As we end the quarter April -June 2016, we are happy to share the results of IndusWealth model portfolio.
Results for IndusWealth can be downloaded from the links below:
- Summary of the returns
- Portfolio performance summary
- Benchmark return calculations
- Transactions in the model portfolio
- Stock wise returns for the model portfolio
It’s been an eventful quarter, “Brexit” & “Rexit” have both happened. There is a lot of “sky is falling” kind of sentiment. I am not suggesting that these events are not significant, just stating that when we look back at these events 10 years from now, I am sure, our perspective will be different. I also believe that businesses and societies will adapt to new realities and this will become the new normal soon.
Most of the world is clamoring for growth and jobs and there is a certain amount of disappointment with status quo across various countries. Briext, US elections, turmoil in Europe, political noises in India point to this fact.
Let’s look at the historical drivers of growth. There have been 3 key drivers – Population, Productivity and Capital. Historically growth experienced by a society was approximately equal to the population growth + increase in productivity.
Growth in Economy = Population growth + Increase in Productivity
- Increase in population creates more demand and as the economy works to address this, it experiences growth which reflects population growth.
- As technology is deployed it increases productivity and adds to the overall growth.
- Capital is the key ingredient in helping deploy technology for improving productivity.
If we look at the world from this lens
- The developed world is facing a slow growing population and a majority of their growth will be driven by an increase in productivity.
- Increasing productivity usually causes some short term disruptions – as there are fewer people required to do the same job.
- New products and services have to be identified to absorb the people who have been displaced by productivity increases.
- This journey could be difficult as this takes time and effort, and societies going through this journey will feel anxious.
- On the positive side, developed countries have surplus capital that can be deployed to increase productivity and also to invest in opportunities available in developing countries, where it can earn a good return.
- The developing world has different challenges – they have an increasing population, but the productivity of the overall population is low.
- Low productivity is due to shortage of capital and limited investment in human capital.
- For instance, agriculture in India represents 50% of the GDP and has only been growing at 4% per year and it under-employs a vast population.
- This is because of limited deployment of capital in terms of farm equipment, ability to store the produce, and transportation of the produce to markets.
- The level of education and deployment of technology in farming can also be improved by making an investment in training farmers – developing human capital.
Let’s look at opportunities and challenges for India:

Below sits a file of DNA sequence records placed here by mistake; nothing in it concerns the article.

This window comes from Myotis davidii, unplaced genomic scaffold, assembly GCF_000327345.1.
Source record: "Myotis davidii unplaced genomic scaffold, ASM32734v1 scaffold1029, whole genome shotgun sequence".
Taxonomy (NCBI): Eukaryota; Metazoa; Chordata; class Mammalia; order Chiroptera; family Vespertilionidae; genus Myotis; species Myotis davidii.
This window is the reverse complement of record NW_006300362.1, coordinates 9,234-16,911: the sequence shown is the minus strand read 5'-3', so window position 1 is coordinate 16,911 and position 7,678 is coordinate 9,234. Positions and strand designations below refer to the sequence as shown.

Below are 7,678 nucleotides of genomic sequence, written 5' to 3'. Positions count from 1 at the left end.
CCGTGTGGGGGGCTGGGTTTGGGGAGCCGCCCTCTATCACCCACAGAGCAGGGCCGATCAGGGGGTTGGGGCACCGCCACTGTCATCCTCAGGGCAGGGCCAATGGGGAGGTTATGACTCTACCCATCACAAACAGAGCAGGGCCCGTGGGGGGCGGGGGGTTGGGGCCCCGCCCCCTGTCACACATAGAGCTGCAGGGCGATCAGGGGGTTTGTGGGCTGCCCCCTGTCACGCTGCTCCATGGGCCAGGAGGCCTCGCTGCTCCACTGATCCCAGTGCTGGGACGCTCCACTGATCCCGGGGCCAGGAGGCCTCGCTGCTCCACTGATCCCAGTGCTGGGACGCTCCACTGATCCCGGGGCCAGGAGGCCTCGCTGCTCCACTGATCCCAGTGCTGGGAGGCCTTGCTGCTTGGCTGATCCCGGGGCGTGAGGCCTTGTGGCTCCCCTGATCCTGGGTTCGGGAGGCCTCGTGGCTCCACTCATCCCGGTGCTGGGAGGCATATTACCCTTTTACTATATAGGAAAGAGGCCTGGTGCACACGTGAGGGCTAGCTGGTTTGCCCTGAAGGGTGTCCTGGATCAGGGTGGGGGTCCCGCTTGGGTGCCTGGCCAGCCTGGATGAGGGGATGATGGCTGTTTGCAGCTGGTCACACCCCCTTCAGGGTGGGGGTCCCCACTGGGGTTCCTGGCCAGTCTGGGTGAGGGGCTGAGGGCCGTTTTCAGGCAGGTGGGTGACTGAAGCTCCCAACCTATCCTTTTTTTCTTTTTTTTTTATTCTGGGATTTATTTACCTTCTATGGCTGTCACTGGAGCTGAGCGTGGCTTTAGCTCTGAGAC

- Opening up of FDI in many sectors, signing bilateral treaties for more business, government investments in infrastructure, programs like “Skill India” and “Make in India” – if executed effectively – can bring in capital, build human capital, and help in improving the growth experienced by increasing productivity.
- A lot of state elections are being contested on the promises of delivering growth and jobs. Politicians are astute readers of the aspirations of the people and they are definitely “talking the talk”. To have a chance of reelection, they will have to try and deliver on their promises.
- A good monsoon is predicted and this will definitely help relieve some of the anxiety in the short term.
- Banking system is dealing with NPA’s, Industry balance sheets have too much debt and they are waiting for uptick in the economy before they invest further. A lot of state governments are burdened with significant debt due to populist measures.
- Uncertainty in global markets can impact the rate at which capital will come into the country.
- A lot of the policies need time, continuity, and excellence in execution to deliver – this could be challenge for a country which is continually in an election mode. Social and political pressures can be expected to increase as 1 million jobs a month have to be created to absorb the population coming into the job market and the current growth is nowhere near that.
If we take a 10 year view of the economy, I believe, that some of these challenges will be overcome, we will cash in on some of these opportunities, and we will have a reasonable growth. You may want to read our blog “Sensex in 2025”
Investing is all about having the right process of selection, discipline to execute it, and patience for the results to unfold. Investing is a bet on the power of compounding, where waiting is the key. Watching ones investments is like watching grass grow – one who is watching it continuously is bound to feel anxious, but a sporadic watcher will always be surprised by how much it grows in a short time.
We believe that India offers interesting investment opportunities for the long term investor.